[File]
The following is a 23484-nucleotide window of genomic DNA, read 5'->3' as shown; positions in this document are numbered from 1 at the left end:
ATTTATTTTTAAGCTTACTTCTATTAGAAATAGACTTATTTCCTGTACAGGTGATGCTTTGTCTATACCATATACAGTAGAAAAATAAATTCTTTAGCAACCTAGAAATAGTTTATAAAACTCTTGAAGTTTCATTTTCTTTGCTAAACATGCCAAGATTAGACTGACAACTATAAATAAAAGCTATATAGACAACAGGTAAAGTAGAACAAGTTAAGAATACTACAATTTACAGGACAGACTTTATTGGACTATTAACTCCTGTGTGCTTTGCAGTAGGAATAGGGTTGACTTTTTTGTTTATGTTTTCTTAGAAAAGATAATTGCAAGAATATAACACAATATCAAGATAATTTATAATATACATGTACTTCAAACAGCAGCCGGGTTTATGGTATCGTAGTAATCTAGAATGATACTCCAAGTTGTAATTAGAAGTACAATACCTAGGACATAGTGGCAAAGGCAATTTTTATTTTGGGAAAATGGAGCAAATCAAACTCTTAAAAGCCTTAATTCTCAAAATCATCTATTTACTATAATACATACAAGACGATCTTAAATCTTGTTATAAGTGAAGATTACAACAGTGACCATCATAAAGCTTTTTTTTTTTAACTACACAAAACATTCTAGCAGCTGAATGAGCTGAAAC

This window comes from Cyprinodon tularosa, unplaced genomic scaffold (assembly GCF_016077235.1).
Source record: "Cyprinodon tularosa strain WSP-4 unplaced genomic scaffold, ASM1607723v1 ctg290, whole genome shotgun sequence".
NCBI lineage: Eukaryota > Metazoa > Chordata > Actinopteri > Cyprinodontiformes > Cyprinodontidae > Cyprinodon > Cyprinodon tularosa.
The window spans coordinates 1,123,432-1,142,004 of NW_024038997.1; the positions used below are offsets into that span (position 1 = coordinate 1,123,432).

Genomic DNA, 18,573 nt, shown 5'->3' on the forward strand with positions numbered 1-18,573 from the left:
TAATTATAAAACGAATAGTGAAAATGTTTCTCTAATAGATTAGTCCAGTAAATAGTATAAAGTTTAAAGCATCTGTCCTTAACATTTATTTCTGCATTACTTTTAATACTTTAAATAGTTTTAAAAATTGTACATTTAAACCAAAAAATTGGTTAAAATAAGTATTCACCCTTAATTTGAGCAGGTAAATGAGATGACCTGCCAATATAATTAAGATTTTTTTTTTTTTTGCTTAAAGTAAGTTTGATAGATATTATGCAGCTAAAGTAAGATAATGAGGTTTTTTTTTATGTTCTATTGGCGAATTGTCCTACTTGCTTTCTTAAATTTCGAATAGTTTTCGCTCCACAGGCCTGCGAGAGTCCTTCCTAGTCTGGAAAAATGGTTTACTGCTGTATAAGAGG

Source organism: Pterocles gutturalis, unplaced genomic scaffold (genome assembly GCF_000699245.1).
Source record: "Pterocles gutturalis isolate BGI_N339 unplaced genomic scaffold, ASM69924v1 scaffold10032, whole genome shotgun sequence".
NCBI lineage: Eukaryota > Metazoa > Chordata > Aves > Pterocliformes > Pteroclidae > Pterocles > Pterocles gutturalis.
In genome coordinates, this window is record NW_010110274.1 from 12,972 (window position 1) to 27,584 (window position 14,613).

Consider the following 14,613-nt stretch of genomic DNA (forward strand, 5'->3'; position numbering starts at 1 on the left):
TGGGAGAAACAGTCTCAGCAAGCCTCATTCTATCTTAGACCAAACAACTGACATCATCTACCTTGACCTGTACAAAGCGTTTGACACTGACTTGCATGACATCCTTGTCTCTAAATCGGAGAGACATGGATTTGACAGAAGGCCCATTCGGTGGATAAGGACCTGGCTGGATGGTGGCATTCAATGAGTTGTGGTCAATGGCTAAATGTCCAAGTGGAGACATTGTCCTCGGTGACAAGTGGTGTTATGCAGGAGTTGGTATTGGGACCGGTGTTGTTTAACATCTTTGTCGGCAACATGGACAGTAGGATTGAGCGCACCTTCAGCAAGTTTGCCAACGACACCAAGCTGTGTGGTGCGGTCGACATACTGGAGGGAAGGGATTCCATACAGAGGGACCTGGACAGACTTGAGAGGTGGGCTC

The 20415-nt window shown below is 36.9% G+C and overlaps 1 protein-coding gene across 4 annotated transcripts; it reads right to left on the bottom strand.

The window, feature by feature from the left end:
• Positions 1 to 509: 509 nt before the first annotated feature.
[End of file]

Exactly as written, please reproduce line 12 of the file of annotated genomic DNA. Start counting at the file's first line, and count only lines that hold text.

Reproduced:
In genome coordinates, this window is record NW_010110274.1 from 12,972 (window position 1) to 27,584 (window position 14,613).